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The Angel Children or, Stories from Cloud-Land   By:

Book cover

First Page:

[Illustration: THE GARDEN OF GOD. See pp. 40, 41.]

[Illustration:

Rosy Diamond Story Books For Girls Illustrated THE ANGEL CHILDREN BOSTON, LEE & SHEPARD.]

THE

ANGEL CHILDREN;

OR,

STORIES FROM CLOUD LAND.

BY

CHARLOTTE M. HIGGINS.

BOSTON: LEE AND SHEPARD.

Entered according to Act of Congress, in the year 1854, by PHILLIPS, SAMPSON & CO.,

In the Clerk's Office of the District Court of the District of Massachusetts.

Stereotyped by HOBART & ROBBINS, New England Type and Stereotype Foundery BOSTON.

CONTENTS.

PAGE HEPSA AND GENEVIEVE, 5 THE GARDEN OF GOD; OR, THE BABY'S FIRST SMILE, 26 CYBELE, THE TAMBOURINE GIRL, 44 THE STORY OF MAGGIE'S JOURNEY, 63 THE OLD WOMAN AND THE ENCHANTED SONG, 84 THE OLD MAN'S STORY, 102 A STORY OF THE CHRIST CHILD, 118

VACATION STORY BOOKS.

6 volumes. Each volume handsomely illustrated. 80 cents.

WORTH NOT WEALTH. COUNTRY LIFE. THE CHARM. KARL KEIGLER. WALTER SEYTON. HOLIDAYS AT CHESTNUT HILL.

ROSY DIAMOND STORY BOOKS.

6 volumes. Each volume handsomely illustrated. 80 cents.

THE GREAT ROSY DIAMOND. DAISY; or, The Fairy Spectacles. VIOLET: A Fairy Story. MINNIE; or, The Little Woman. THE ANGEL CHILDREN. LITTLE BLOSSOM'S REWARD.

These volumes are finely and profusely illustrated from designs by Hoppin and other eminent artists. They are elegantly bound, and neatly packed in ornamental boxes. As gifts for holidays and birthdays, where a uniform value and appearance is desired, they are excellent.

=LEE & SHEPARD, Publishers, Boston.=

STORIES.

HEPSA AND GENEVIEVE.

Genevieve lived in a large, handsome house, which had beautiful gardens all about it. She had no brother or sister, but she had a large play room, filled with the nicest toys, so that a good many children who came to play in it thought she must be perfectly happy; but Genevieve had often thought how willingly she would give the room and all its playthings for a little brother of her own, whom she might take out in the garden for a walk, and watch carefully, just as her mother watched her.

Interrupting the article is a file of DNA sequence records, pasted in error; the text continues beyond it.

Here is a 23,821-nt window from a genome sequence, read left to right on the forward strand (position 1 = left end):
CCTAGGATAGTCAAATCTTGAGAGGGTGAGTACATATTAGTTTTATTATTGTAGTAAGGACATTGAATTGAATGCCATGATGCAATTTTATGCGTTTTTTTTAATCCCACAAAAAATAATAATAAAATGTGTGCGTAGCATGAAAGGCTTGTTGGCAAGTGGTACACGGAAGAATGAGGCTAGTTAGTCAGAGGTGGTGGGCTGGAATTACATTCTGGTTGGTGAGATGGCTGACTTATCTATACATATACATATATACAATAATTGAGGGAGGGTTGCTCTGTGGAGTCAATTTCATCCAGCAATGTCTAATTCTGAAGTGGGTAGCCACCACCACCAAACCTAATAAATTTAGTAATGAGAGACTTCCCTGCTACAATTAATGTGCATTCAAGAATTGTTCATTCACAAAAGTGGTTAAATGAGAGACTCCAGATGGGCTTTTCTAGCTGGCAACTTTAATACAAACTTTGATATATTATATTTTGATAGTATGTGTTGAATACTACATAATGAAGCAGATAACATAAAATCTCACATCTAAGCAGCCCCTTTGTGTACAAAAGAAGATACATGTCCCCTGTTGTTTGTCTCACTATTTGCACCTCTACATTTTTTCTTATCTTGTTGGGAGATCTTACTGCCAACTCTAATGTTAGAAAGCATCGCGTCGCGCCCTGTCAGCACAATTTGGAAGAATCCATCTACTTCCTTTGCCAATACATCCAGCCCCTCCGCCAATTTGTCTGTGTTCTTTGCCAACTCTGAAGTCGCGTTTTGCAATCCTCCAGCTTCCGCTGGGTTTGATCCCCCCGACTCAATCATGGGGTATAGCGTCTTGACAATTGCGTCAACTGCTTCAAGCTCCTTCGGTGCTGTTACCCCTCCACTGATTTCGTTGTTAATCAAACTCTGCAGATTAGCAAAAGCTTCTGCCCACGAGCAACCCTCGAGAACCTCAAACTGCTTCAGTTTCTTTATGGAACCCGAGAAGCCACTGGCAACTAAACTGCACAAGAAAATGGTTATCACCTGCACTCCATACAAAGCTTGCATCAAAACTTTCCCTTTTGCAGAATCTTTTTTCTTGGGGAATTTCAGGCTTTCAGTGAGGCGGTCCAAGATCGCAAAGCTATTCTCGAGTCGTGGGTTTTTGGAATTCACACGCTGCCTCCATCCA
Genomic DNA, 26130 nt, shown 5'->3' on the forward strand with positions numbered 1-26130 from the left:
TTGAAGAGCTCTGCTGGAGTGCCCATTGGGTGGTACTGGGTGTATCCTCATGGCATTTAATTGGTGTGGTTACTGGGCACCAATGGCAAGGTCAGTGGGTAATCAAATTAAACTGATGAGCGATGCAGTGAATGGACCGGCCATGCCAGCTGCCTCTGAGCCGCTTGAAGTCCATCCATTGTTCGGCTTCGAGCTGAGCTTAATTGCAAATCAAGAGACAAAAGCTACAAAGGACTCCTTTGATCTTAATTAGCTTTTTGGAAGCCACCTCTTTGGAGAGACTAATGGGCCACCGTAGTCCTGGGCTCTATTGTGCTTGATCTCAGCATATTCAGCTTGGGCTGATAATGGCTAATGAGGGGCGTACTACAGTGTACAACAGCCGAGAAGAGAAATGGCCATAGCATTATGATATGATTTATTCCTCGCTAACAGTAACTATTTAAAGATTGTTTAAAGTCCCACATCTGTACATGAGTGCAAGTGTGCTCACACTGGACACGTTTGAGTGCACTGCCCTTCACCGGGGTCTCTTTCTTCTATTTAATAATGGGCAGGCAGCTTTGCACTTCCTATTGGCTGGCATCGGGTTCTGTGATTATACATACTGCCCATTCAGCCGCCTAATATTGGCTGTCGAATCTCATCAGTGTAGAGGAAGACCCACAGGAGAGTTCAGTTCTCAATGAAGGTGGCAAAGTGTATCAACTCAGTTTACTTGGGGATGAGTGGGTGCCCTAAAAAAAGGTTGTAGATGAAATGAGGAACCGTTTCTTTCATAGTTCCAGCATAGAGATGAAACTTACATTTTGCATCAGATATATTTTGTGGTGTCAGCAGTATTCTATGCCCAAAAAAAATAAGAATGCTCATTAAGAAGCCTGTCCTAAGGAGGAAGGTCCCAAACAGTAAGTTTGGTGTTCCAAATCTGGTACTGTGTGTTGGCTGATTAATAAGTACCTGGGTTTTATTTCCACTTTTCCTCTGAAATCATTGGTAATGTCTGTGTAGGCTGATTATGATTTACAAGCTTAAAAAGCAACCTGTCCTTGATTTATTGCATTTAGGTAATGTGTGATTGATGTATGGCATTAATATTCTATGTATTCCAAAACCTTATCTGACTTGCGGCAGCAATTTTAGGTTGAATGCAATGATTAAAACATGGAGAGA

One day, while she was walking in the garden, thinking of the little brother she so much wanted, who she was sure would look like her dear mother, with her blue eyes, and golden curls, what should she hear but the noise of some one crying outside the garden fence. Now, as she could not look through the fence, for it was quite high and made of thick boards, she ran quickly to the gate, and then round to the place where she had heard the crying. There she saw a little girl sitting upon the side walk, with bare feet and legs, which were none of the whitest, wearing a dress of brown cloth with many tatters in it, and short black hair hanging over her face and head. Genevieve looked at her in amazement.

"Dear me!" she at last exclaimed, "where do you live?"

At this question the child stopped her crying, and pulling away her hair with both of her hands from her face, disclosed a pair of large black eyes, which, swollen with tears, regarded little Genevieve with sly, sleepy wonder.

It was not wonderful she should be astonished to behold so neat and pretty a child close by her side. Genevieve wore a blue frock and white apron, neat stockings and slippers, and pantalettes with broad ruffles. So she only gazed at Genevieve, without dreaming of answering her question.

"What is your name?" asked Genevieve.

"What is yours?" demanded the child.

"Mine is Genevieve. Tell me what yours is?"

"Hepsa. Do you live in there?" and Hepsa nodded her head towards the fence. Genevieve replied that she did... Continue reading book >>




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